As I looked out across the landscape, I could see what looked like a large marker just beyond the flags, and decided to walk the small distance of grass, past the flags, to have a closer look. As I walked, the breeze touched the flags, revealing cards which held the names of those who had died. Two children ran between the rows and I thought it about how the sacrifices of those these flags represent gave us a country where children could frolic free and happy on a warm spring day.

The monument I saw in the background was one that had eluded me for several years. I knew it was in Wilder Park,  I just wasn’t successful in finding it. The flags on the lawn and my perch on the steps revealed it to me.

This monument is to honor those from Elmhurst who lost their lives in Vietnam and commemorating the Moving Wall that stood in this park in 1988.

Visiting the Moving Wall in Wilder Park in 1988 was a humbling experience and, I think, a somewhat healing experience for many. It was there that I found the name of a boy from school days; elementary school and high school. It was there we witnessed a friend, head bowed, tears in his eyes. We had not known that he served in Vietnam, nor that most of his squadron had died. His wife had not known he had come to the Moving Wall – alone. It was there I saw a prominent member of the community bow his head and stand. His fraternity brother was named on that wall. It was there that I brought some work friends during our lunch hour, and there one of the principles of the company we worked for went. A few minutes late getting back from lunch, he heard mention of the Moving Wall. He asked me for directions and left. Returning later, he came up to my desk and quietly thanked me. I had not known until that moment that he had served in Vietnam.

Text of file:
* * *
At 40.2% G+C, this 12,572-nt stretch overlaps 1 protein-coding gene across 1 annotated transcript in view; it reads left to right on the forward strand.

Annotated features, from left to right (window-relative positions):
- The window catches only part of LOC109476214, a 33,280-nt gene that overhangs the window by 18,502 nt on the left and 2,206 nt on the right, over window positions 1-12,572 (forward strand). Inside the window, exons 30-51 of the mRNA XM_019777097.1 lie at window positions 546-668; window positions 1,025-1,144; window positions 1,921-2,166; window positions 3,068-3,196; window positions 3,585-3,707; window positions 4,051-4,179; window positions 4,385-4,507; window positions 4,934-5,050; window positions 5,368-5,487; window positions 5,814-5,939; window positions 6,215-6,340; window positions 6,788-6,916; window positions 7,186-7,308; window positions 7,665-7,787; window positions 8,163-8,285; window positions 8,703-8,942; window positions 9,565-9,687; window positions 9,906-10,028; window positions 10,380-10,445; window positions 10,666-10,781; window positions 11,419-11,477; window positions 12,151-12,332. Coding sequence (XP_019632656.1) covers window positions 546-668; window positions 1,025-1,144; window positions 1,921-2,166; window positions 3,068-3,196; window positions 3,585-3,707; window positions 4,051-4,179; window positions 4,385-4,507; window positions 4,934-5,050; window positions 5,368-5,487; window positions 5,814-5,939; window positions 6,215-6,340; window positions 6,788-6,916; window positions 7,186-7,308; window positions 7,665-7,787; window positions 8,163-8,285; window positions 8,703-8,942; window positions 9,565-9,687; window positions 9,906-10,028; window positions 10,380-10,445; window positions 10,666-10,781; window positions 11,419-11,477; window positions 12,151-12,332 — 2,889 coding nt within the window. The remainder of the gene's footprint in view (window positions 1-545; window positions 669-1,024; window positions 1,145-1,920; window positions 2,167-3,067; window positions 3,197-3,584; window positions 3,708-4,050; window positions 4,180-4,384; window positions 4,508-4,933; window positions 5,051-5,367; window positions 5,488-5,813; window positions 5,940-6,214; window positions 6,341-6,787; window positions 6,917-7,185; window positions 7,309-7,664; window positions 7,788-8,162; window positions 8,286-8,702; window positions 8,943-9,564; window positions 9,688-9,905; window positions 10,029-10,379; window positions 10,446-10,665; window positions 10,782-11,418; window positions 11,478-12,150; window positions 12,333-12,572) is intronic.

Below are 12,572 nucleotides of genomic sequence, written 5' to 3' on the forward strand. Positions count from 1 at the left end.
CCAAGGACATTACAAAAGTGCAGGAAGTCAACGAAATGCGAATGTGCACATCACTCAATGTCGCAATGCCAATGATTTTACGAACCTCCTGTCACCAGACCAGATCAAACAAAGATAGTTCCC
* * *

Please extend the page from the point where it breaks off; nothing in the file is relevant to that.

I walked from the monument, past the flags and on to the permanent veterans’ memorial in another section of the park. It is here that the annual Elmhurst Memorial Day parade ends and it is here where a military ceremony is held after the parade. It is here where white crosses have been placed in honor and memory of those who gave their lives.

It is not just in Elmhurst, nor just in the United States where memorials are held for fallen military, but, it was here, in this park, where I was, yet again, humbled by the service and the loss of those for whom we take a this Monday at the end of May to honor.

May we always remember.

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Some of you asked what this beautiful purple flower was. I didn’t have the answer but now I do and wanted to let you know it is a Stoke’s Aster AND I have now have one. The Red Barn Greenhouse is a popular vendor at our Garden Walk and Faire and they were selling them on Sunday.

I took these pictures as they were setting up very early on Sunday morning. Red Barn is always a popular vendor at our garden walk and they have excellent plant stock. They also set up their display in such an inviting manner.